First act: Deep Red (Profondo Rosso)


Profondo Rosso, LP Cover (1975)


Legend has it that Daria Nicolodi, Dario Argento’s wife and collaborator, was the one who suggested the name Goblin to her husband. The director, in fact, was dissatisfied with the pieces already created by composer and jazz musician Giorgio Gaslini, initially chosen for the job. Officially, however, it was publisher Carlo Bixio who introduced the group to Dario Argento. The fact is that Goblin rearranged Gaslini’s music and, above all, composed the legendary “main theme”, inspired by Mike Oldfield’s “Tubular Bells”, the soundtrack to William Friedkin’s masterpiece “The Exorcist” (1973). Legend has it that this pieces was born out of an intuition of Pignatelli’s, but the whole group is in some way responsible for its realisation. The theme underlines all the salient episodes of the film and imposes itself obsessively thanks to the obstinate arpeggio and sharp notes, where synthesiser, bass, organ and drums chase each other creating a tight and penetrating rhythm.
With this track the Goblin achieve worldwide success and enter the collective imagination, but it is the entire soundtrack of “Deep Red” that is studded with musical gems, starting with another neurotic and obstinate track, namely “Mad Puppet”, up to the disturbing childish chant of “School at night”, where, among other things, an ingenious use of the “carillon-like” vibraphone can be noticed.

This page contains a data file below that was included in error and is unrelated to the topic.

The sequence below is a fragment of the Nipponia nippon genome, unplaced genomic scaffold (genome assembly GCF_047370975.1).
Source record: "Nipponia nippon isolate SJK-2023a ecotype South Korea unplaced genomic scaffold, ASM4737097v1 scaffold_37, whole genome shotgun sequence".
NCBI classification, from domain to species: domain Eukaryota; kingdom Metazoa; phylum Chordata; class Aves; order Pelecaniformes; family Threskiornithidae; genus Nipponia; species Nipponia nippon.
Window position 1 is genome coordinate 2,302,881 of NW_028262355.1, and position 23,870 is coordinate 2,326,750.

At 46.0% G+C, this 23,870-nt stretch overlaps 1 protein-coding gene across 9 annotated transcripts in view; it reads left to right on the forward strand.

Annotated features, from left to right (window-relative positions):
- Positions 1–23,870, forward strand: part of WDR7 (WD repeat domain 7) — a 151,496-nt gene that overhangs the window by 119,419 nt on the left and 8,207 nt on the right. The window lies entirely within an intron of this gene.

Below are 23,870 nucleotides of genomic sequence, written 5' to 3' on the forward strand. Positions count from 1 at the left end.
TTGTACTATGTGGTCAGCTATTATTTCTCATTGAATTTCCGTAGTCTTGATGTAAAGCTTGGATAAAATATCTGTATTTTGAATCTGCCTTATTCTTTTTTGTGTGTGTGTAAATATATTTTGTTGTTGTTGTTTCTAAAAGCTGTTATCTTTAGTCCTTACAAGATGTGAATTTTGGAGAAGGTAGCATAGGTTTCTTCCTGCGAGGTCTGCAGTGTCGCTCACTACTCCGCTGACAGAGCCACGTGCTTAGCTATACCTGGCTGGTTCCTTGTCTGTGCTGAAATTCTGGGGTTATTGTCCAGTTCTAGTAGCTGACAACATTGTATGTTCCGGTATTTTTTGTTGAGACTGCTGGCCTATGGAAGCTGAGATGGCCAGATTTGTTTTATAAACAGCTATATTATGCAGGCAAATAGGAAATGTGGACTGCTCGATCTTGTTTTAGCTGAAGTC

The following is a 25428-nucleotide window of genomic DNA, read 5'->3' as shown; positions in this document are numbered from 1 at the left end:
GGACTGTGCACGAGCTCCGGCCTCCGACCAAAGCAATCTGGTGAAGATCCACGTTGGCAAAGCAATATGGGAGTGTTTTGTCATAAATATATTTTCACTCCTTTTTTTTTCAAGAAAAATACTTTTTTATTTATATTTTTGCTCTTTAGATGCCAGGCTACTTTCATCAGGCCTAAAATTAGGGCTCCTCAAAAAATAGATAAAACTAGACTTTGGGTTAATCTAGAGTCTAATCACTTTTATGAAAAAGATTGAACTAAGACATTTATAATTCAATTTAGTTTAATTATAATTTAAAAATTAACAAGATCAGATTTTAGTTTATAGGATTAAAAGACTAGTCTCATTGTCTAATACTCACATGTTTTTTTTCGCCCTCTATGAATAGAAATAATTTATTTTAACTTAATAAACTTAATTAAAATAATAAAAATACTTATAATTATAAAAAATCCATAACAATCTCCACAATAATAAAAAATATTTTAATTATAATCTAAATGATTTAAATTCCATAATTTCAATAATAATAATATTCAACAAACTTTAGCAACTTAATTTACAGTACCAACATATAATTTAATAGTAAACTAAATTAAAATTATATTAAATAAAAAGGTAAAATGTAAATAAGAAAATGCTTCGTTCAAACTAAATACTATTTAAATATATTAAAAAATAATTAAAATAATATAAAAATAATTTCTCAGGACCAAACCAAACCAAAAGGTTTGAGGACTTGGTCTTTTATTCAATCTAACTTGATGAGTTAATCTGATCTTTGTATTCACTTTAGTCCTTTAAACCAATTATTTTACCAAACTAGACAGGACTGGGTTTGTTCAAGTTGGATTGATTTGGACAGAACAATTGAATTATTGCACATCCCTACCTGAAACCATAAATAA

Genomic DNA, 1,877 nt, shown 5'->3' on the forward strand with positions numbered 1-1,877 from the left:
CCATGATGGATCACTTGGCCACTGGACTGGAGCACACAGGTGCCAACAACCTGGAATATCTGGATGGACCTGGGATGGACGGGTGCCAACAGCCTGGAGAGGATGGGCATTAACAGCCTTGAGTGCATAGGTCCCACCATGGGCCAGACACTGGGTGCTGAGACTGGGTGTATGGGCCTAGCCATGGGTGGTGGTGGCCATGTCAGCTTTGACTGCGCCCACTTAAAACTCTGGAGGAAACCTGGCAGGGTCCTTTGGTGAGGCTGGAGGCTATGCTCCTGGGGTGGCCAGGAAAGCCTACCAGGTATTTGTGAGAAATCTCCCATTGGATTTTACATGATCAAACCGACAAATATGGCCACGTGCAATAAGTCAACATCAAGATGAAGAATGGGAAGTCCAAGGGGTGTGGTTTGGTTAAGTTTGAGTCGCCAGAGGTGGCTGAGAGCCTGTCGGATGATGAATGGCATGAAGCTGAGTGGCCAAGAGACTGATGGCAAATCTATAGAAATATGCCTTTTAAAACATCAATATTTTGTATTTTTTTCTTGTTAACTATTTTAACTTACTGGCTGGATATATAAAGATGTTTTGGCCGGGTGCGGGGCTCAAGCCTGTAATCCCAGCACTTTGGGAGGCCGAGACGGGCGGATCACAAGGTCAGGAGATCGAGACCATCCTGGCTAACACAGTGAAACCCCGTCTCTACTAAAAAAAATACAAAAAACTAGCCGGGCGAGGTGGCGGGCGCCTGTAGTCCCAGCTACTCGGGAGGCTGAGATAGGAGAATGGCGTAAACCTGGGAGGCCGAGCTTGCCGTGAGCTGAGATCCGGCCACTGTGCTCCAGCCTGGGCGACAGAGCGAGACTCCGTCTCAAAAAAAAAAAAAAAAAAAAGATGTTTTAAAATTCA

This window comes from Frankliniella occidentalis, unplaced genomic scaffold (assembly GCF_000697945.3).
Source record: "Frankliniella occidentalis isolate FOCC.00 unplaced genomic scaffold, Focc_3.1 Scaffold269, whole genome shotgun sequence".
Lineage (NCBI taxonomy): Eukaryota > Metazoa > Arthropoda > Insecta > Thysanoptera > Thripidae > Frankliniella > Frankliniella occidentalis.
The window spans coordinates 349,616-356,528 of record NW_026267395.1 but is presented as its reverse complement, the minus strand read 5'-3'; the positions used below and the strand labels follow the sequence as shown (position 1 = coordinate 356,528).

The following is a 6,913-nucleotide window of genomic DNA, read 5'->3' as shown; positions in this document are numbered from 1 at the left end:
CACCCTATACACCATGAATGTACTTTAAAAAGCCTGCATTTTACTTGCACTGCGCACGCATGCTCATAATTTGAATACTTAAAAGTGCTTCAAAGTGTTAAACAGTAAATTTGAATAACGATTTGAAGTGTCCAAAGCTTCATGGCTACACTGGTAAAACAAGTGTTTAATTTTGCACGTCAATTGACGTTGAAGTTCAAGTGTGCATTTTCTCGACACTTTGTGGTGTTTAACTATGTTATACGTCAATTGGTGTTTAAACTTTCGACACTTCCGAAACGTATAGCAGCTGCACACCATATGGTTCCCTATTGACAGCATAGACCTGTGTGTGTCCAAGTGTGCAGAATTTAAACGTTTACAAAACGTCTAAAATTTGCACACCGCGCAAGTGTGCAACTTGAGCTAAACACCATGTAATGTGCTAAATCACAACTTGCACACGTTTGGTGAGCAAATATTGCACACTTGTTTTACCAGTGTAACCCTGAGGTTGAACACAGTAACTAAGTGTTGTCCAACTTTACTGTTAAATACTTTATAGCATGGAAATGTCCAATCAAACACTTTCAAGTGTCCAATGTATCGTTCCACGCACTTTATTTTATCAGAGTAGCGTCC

Second act: Suspiria


Suspiria, LP Cover (1977)


Dario Argento is now the band’s mentor. In fact, the bond between the director and the band is repeated and strengthened in the masterpiece “Suspiria” (1977), where the futuristic sounds of “Deep Red” are proposed again, but in a darker and more spectral key, in line with the fairy-tale and dreamlike themes of this film. The soundtrack is very rich in musical cues, taking shape as a sum of 1970s’ “progressive rock” and anticipating, at the same time, some sounds of the following decade. In fact, “synth”, “kraft”, “dark”, “tribal” and “folk” elements merge in an avant-garde artistic work.